Dusting 'Em Off
Revisiting an album, a film, or an event on its anniversary

Dusting ‘Em Off: Pavement – Crooked Rain, Crooked Rain

on February 15, 2014, 12:57pm

For this edition of Dusting ‘Em Off, staff writers Josh Terry, Pat Levy, and Sam Willett revisit Crooked Rain, Crooked Rain, Pavement’s sophomore album, which turned 20 on February 14th. To celebrate, the trio break down their introductions to Pavement, favorite tracks, and their favorite “Malkmusisms.”

Josh Terry: Pavement have long been one of my favorite bands, a perfect combination of the punk and classic rock I grew up listening to. Being too young to fully appreciate them when the album was released, my first exposure to Pavement was hearing “Spit On A Stranger” at 13 or 14 from a friend’s mixtape. At the time still more inclined to the likes of AC/DC, Led Zeppelin, and The Ramones, I enjoyed “Spit On A Stanger”, but not enough for me to dig too much deeper. I wanted rollicking guitars and distortion, plus, I was admittedly lacking in an indie rock education. Fortunately, like mostly everyone, I grew more curious about the music I loved and my ever-expanding tastes brought me back to Pavement.

For me, Pavement began to really click a year later after working my way through their discography. Though “Split On A Stranger” and Terror Twilight are still strong (come on, “Carrot Rope”, “The Hexx”?), Pavement catapulted near the top of my favorites as soon as I spent some time with their brilliant first full-length, Slanted & Enchanted. Tracks like “Summer Babe”, “Loretta’s Scars”, and “Here” became instant favorites. The album itself was messy and raw in all the right places.

The moment I first heard Crooked Rain, I was taken back by its accessibility. From the start, Malkmus’ penchant for hooks were visible with the striking, but still noisy opener “Silence Kid” along with the undeniable pop-sensibilities of “Cut Your Hair” and “Gold Soundz”. There are still the loud moments, like the flailing and aggressive “Unfair”, the jazzy interlude “5 – 4 Unity”, and the pensive “Stop Breathing”. Even though it never topped Slanted & Enchanted as a personal favorite, it still manages to feel fresh after countless plays. Now on every trip back of hometown of Grand Rapids, Michigan, I find Crooked Rain’s CD forever lying somewhere my old car, impossibly not-yet worn out from the years of spins.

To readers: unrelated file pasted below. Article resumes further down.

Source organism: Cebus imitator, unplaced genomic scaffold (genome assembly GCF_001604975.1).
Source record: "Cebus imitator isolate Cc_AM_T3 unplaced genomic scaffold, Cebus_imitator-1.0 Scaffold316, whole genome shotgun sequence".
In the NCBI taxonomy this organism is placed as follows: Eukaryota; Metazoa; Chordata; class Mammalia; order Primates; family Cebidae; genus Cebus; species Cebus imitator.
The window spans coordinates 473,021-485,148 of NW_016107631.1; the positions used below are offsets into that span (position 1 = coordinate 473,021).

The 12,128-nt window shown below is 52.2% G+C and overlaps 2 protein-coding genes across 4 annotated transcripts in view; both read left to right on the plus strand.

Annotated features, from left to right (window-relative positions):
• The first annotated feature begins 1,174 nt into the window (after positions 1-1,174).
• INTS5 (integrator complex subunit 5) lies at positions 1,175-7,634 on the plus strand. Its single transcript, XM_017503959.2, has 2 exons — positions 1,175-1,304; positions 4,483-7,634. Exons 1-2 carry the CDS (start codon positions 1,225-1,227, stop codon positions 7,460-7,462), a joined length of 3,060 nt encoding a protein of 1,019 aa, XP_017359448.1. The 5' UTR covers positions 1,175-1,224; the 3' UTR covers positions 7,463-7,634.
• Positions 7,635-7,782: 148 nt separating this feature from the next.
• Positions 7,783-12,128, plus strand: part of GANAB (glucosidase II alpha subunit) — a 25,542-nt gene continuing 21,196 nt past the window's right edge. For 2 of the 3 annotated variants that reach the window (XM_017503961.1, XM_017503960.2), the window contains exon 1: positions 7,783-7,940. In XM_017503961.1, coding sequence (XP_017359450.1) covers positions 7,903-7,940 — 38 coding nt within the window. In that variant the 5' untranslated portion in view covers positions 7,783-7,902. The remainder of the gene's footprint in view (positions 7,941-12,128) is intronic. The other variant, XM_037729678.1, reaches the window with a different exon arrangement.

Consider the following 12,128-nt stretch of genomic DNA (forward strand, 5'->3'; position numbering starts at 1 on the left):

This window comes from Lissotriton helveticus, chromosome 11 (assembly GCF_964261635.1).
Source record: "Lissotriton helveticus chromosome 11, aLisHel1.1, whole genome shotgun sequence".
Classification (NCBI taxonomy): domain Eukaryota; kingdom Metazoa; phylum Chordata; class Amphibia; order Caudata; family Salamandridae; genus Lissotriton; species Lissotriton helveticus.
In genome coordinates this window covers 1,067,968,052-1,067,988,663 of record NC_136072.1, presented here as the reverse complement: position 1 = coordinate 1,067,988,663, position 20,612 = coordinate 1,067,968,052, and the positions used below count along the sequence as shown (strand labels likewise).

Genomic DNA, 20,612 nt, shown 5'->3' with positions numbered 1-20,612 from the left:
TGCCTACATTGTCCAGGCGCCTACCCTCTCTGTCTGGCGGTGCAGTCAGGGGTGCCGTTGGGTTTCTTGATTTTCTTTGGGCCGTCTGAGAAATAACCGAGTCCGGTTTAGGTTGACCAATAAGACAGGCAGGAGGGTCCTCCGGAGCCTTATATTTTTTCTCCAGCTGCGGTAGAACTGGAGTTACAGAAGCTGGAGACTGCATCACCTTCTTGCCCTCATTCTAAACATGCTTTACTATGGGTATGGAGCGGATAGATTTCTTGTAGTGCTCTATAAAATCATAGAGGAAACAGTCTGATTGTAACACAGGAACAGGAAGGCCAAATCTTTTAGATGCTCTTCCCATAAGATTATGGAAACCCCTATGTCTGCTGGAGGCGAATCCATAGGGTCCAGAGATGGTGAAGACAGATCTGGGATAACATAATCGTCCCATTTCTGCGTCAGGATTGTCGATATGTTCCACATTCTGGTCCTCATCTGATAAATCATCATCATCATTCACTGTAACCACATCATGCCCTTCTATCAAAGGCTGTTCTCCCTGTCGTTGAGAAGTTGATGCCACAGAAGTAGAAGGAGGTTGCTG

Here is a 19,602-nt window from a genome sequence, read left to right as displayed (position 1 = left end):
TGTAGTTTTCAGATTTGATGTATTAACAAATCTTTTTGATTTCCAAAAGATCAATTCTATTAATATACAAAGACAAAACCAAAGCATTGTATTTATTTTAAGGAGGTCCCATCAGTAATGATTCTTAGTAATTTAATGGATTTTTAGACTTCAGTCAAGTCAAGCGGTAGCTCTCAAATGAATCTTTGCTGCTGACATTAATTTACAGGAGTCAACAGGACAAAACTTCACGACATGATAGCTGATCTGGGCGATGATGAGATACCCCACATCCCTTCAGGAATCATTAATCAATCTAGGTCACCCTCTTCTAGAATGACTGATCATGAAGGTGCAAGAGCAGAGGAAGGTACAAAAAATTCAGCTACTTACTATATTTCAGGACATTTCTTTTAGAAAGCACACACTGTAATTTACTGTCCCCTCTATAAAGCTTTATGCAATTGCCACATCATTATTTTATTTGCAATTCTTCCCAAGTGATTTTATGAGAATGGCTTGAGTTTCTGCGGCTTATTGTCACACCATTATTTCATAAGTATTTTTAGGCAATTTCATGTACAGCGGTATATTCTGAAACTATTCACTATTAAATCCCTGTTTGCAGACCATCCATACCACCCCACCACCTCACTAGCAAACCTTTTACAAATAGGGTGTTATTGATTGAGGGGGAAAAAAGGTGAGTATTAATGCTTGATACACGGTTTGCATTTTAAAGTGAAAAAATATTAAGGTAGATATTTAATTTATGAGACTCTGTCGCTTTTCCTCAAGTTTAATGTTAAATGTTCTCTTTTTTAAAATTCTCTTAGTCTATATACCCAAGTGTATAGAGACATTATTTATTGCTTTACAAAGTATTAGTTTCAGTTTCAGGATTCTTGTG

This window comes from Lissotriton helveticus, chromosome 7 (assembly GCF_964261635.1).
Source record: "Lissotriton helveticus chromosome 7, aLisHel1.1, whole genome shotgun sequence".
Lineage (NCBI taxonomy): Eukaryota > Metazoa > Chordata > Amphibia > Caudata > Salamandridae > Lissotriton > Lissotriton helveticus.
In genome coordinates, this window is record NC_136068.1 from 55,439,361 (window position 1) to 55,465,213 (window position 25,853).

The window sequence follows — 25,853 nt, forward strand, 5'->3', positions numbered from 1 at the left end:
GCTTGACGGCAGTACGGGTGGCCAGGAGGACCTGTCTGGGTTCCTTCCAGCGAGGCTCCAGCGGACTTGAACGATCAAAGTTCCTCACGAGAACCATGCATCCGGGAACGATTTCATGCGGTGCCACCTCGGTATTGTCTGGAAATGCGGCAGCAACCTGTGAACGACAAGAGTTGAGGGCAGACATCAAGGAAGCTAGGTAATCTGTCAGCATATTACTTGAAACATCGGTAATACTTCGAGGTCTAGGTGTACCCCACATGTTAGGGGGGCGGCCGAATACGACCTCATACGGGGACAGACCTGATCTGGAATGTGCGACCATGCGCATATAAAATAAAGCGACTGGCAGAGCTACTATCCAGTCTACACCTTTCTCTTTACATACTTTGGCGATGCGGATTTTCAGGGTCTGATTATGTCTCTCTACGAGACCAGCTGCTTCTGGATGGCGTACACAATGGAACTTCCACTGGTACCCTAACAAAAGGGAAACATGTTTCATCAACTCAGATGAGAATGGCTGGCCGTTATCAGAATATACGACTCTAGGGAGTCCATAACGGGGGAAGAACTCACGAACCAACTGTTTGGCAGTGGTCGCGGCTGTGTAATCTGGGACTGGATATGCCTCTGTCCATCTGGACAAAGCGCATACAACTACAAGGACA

While a lot of retrospectives have given Crooked Rain its necessary historical treatment, it’d feel silly to not include that. After all, the year leading up to Crooked Rain’s release saw the band in a peculiar spot. Following the departure of original drummer Gary Young, the lineup of frontman Stephen Malkmus, guitarist Scott “Spiral Stairs” Kannberg, percussionist-vocalist Bob Nastanovich, and new drummer Steve West were still riding high off the release of Slanted & Enchanted. That debut beat out alternative rock stalwarts R.E.M.’s Automatic For The People at the Village Voice’s Pazz & Jop Poll, placing an almost-unprecedented second. With almost unanimous praise, it made for a remarkable critical success story for an indie release—the healthy sales numbers didn’t hurt either. Its success meant that along with the indie and critical worlds, MTV and the mainstream would also keep a close eye out for its followup.

When Crooked Rain was released in 1994, it didn’t lead to Pavement breaking into the mainstream. But, the album did crack into the Billboard 200, while “Cut Your Hair” enjoyed plays on both MTV and alternative rock radio. They also got to play the song on the Tonight Show with Jay Leno (R.I.P, not really), with Malkmus opening the performance with a series of bizarre screeches and vocalizing—rock and roll. Despite the band never reaching the heights of say, Nirvana, the album was still an unequivocal success, as Stereogum’s Chris Deville puts it, “a document of a singular band at the peak of its powers confidently carving out new territory.”